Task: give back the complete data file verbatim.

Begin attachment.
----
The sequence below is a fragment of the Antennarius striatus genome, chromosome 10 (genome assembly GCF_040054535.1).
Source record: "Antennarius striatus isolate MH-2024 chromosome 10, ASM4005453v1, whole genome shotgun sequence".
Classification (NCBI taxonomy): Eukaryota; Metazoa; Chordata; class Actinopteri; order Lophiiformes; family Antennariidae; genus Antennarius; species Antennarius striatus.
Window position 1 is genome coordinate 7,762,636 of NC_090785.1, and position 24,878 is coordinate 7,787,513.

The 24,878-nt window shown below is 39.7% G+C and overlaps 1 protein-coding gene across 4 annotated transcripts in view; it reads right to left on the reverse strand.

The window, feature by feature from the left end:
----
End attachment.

The sequence below is a fragment of the Antennarius striatus genome, chromosome 10 (genome assembly GCF_040054535.1).
Source record: "Antennarius striatus isolate MH-2024 chromosome 10, ASM4005453v1, whole genome shotgun sequence".
Classification (NCBI taxonomy): Eukaryota; Metazoa; Chordata; class Actinopteri; order Lophiiformes; family Antennariidae; genus Antennarius; species Antennarius striatus.
Window position 1 is genome coordinate 7,762,636 of NC_090785.1, and position 24,878 is coordinate 7,787,513.

The 24,878-nt window shown below is 39.7% G+C and overlaps 1 protein-coding gene across 4 annotated transcripts in view; it reads right to left on the reverse strand.

The window, feature by feature from the left end: